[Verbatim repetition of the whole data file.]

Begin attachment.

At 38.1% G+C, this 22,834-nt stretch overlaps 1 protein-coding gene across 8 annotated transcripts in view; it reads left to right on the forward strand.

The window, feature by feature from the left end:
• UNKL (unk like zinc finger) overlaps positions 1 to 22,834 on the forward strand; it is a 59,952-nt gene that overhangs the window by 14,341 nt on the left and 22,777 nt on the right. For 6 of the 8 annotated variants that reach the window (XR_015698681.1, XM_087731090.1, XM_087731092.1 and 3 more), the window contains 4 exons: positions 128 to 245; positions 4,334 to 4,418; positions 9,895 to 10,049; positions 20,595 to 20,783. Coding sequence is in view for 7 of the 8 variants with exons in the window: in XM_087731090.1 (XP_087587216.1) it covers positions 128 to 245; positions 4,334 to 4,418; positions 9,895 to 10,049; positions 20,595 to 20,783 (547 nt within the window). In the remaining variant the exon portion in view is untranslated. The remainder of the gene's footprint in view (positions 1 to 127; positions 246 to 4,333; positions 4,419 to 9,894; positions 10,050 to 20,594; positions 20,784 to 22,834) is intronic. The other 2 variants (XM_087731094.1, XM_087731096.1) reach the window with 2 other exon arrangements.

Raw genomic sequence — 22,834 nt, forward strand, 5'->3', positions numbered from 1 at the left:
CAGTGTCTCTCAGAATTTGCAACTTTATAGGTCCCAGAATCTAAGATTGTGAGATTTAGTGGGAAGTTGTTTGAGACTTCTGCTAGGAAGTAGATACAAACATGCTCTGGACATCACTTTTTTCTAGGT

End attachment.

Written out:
At 38.1% G+C, this 22,834-nt stretch overlaps 1 protein-coding gene across 8 annotated transcripts in view; it reads left to right on the forward strand.

The window, feature by feature from the left end:
• UNKL (unk like zinc finger) overlaps positions 1 to 22,834 on the forward strand; it is a 59,952-nt gene that overhangs the window by 14,341 nt on the left and 22,777 nt on the right. For 6 of the 8 annotated variants that reach the window (XR_015698681.1, XM_087731090.1, XM_087731092.1 and 3 more), the window contains 4 exons: positions 128 to 245; positions 4,334 to 4,418; positions 9,895 to 10,049; positions 20,595 to 20,783. Coding sequence is in view for 7 of the 8 variants with exons in the window: in XM_087731090.1 (XP_087587216.1) it covers positions 128 to 245; positions 4,334 to 4,418; positions 9,895 to 10,049; positions 20,595 to 20,783 (547 nt within the window). In the remaining variant the exon portion in view is untranslated. The remainder of the gene's footprint in view (positions 1 to 127; positions 246 to 4,333; positions 4,419 to 9,894; positions 10,050 to 20,594; positions 20,784 to 22,834) is intronic. The other 2 variants (XM_087731094.1, XM_087731096.1) reach the window with 2 other exon arrangements.

Raw genomic sequence — 22,834 nt, forward strand, 5'->3', positions numbered from 1 at the left:
CAGTGTCTCTCAGAATTTGCAACTTTATAGGTCCCAGAATCTAAGATTGTGAGATTTAGTGGGAAGTTGTTTGAGACTTCTGCTAGGAAGTAGATACAAACATGCTCTGGACATCACTTTTTTCTAGGT